The “Data Exchange” initiative brings together data specialists from all Bertelsmann divisions. They share their expertise, coordinate priorities in matters of the cloud, data and artificial intelligence (AI), and plan cross-divisional projects. At meetings and hackathons, they also discuss very specific use cases for Bertelsmann, such as AI-controlled analyses, voice-controlled search functions for video content, and automated podcast listening recommendations. The network of experts now has more than 400 members worldwide and meets regularly in Europe and the United States.
Bertelsmann’s “Median Data Science Program” addresses prospective data specialists from leading universities in hopes of recruiting them to help implement the Group’s tech agenda. Bertelsmann offers young talents with a passion for data science, statistics, applied mathematics, physics and IT an ambitious, internationally oriented career program that runs for 15 months. Those who qualify get to know at least three projects in various corporate divisions alongside Bertelsmann’s data professionals, and can play an active role in the projects. The first five tech talents successfully completed the trainee program in 2019.
Cloud solutions help Bertelsmann optimize workflows and IT structures by achieving closer collaboration on data analysis tools and software development across the Group. The central point of contact is the cloud-based “Bertelsmann Collaboration Platform,” which serves as a marketplace for sharing technical solutions. Here, IT solutions that have proved helpful in one company can be presented and shared across the Group.
At first glance, printed books don’t necessarily have much to do with digital data networks – and yet topics such as the cloud and artificial intelligence are increasingly becoming success factors for publishers as well. For example, books – whether printed books, e-books or audiobooks – can be given optimal placement in online shops by using metadata such as keywords. Efficient data analysis and the use of artificial intelligence are of crucial value for title marketing at Penguin Random House as well. Since 2019, all the Group’s publishers have been able to use the cloud-based “Global Data Hub” platform for even better integration of intelligent data and IT solutions into the publishing business.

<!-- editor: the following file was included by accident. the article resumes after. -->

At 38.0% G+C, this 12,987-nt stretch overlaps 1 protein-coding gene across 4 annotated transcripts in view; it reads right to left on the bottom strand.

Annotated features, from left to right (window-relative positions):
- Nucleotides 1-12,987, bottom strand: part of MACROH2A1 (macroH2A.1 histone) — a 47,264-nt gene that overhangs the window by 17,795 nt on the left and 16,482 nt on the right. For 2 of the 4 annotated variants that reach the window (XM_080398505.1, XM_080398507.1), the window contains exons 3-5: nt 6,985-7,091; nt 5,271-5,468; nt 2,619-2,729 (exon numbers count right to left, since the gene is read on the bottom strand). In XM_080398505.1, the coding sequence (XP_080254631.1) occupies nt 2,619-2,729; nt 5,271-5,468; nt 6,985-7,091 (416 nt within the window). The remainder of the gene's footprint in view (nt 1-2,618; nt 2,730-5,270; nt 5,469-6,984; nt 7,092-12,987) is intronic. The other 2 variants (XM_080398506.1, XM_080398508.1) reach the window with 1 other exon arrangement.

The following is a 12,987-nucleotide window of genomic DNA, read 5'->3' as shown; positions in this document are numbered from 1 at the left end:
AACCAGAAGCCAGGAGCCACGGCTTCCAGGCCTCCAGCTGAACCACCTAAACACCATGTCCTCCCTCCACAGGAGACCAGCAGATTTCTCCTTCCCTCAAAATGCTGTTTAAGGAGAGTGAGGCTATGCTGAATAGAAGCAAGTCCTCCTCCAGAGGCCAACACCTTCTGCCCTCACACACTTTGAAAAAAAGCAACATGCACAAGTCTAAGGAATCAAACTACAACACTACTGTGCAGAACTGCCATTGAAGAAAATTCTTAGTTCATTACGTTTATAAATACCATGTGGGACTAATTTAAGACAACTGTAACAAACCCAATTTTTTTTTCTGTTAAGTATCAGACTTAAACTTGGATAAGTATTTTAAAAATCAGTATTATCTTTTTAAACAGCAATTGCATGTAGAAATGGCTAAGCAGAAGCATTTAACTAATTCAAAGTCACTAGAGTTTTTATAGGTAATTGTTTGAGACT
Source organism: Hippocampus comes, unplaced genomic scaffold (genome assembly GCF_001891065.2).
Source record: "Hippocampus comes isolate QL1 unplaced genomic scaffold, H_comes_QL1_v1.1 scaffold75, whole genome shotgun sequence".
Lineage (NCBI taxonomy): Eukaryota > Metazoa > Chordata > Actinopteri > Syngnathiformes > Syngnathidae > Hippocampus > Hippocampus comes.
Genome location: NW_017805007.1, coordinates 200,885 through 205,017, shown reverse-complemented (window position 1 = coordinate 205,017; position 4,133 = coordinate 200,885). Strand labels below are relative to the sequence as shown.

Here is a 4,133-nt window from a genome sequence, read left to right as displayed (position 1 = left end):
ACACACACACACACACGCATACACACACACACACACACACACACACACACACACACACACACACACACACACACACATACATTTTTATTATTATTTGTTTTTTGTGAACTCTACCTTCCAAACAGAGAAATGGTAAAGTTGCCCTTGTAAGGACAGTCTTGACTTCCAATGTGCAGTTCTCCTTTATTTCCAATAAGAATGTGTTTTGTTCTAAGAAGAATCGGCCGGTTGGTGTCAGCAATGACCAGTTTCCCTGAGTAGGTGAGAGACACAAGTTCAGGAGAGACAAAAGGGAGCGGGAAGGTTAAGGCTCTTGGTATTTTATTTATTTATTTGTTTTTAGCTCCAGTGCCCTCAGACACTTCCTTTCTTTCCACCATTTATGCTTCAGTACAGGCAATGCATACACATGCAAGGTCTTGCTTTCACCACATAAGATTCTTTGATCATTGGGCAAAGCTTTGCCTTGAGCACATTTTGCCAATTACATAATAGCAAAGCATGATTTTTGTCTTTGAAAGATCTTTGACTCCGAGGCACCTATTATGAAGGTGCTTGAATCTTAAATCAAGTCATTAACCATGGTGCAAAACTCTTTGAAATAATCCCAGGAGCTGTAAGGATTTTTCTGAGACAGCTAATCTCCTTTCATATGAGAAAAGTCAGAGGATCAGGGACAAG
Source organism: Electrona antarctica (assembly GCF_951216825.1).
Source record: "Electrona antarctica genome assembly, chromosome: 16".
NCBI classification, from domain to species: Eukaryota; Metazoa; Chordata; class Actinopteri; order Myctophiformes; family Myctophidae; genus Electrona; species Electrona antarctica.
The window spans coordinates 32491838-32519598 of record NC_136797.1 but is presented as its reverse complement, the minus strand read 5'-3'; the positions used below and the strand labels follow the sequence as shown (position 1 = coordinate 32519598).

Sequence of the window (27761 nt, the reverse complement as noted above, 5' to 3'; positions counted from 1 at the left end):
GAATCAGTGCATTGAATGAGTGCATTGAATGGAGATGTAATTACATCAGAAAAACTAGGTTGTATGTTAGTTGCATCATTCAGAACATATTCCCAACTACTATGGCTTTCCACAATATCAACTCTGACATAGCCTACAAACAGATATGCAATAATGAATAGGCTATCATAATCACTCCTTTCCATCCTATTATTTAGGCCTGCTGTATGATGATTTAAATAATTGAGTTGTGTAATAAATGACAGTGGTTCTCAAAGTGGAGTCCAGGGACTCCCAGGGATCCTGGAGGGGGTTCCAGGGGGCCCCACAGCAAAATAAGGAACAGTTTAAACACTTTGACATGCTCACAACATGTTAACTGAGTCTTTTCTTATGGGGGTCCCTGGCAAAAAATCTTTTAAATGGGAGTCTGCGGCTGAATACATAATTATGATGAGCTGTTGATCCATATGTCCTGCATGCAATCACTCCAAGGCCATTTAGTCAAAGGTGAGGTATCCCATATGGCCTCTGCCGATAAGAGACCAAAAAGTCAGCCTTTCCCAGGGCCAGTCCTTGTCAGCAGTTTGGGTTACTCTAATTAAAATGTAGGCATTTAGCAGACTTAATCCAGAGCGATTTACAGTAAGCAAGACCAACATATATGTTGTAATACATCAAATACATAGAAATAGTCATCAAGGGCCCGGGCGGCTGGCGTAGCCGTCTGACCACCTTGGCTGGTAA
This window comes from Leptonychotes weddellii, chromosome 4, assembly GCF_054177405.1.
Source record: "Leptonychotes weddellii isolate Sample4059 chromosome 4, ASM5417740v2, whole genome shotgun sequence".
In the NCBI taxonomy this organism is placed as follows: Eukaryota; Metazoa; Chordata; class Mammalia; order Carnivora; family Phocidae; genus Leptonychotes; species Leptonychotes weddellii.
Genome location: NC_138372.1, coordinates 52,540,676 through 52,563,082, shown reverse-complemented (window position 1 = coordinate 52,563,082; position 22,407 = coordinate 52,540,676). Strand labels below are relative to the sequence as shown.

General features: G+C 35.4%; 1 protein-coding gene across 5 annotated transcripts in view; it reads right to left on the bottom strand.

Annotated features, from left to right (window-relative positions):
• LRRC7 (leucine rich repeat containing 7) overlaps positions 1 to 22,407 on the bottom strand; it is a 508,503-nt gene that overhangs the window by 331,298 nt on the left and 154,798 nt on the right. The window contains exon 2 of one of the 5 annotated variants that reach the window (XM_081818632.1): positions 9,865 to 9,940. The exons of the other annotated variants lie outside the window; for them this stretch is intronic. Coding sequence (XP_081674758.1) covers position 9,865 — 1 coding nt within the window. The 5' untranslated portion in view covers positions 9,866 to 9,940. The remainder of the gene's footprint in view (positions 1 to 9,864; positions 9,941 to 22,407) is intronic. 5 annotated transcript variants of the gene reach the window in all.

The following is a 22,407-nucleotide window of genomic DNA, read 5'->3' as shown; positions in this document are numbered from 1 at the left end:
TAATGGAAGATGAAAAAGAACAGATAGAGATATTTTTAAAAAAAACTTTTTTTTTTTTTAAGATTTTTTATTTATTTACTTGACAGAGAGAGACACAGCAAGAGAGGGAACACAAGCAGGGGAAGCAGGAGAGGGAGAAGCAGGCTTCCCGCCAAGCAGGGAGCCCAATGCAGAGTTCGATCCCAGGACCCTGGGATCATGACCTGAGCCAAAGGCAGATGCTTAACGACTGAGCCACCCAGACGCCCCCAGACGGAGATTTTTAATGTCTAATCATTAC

With these and other initiatives, Penguin Random House has attained the rank and reputation of being the undisputed tech leader in the book industry. Downstream from the creative process on the part of the publishing house’s authors and editors, the books’ pricing in online bookstores, as well as storage, distribution and shipping, are now managed worldwide by sophisticated IT.
A “Brigitte” reader who listens to crime-thriller podcasts and has repeatedly entered competitions to win trips to Sylt might well be interested in a “Stern Crime” subscription or the “Geo” calendar “Germany’s Most Beautiful Landscapes.” The media company’s sales experts are relying on cloud-based systems and artificial intelligence to ensure that the publishing house’s customers receive precisely such targeted suggestions for other Gruner + Jahr products.
Since 2019, Gruner + Jahr has worked with the cloud computing provider Salesforce to analyze existing customer data in compliance with the GDPR, using networked cloud systems for such purposes as marketing, campaign and recommendation management. This involves planning various possibilities for further interaction in advance, starting from a given contact point. In the next step, cross-media advertising measures are then automatically played out. From custom shop offers to bespoke customer service conversations, this makes it possible to improve both customer satisfaction and the likelihood of a purchase.
Arvato Supply Chain Solutions uses the advantages of data analysis and artificial intelligence to increase the efficiency, speed and cost-effectiveness of logistics processes. Two data science teams retroactively analyze all data generated along the value chain – by end customers, clients, suppliers and transport service providers – for possible weak points.
It may be noticed, for example, that a product offered online is ordered frequently, but repeatedly returned due to a misleading item description. Such a weakness can be quickly remedied manually – but given the 950 million shipped items and more than 10 million returns that pass through Arvato’s logistics sites each year, the potential of such automated improvements becomes clear.
If a customer orders the identical dress in two different sizes, there is a high probability that one of them will be returned. Algorithms recognize such patterns and help subsequently optimize process chains, routes in the warehouse, storage space and personnel requirements.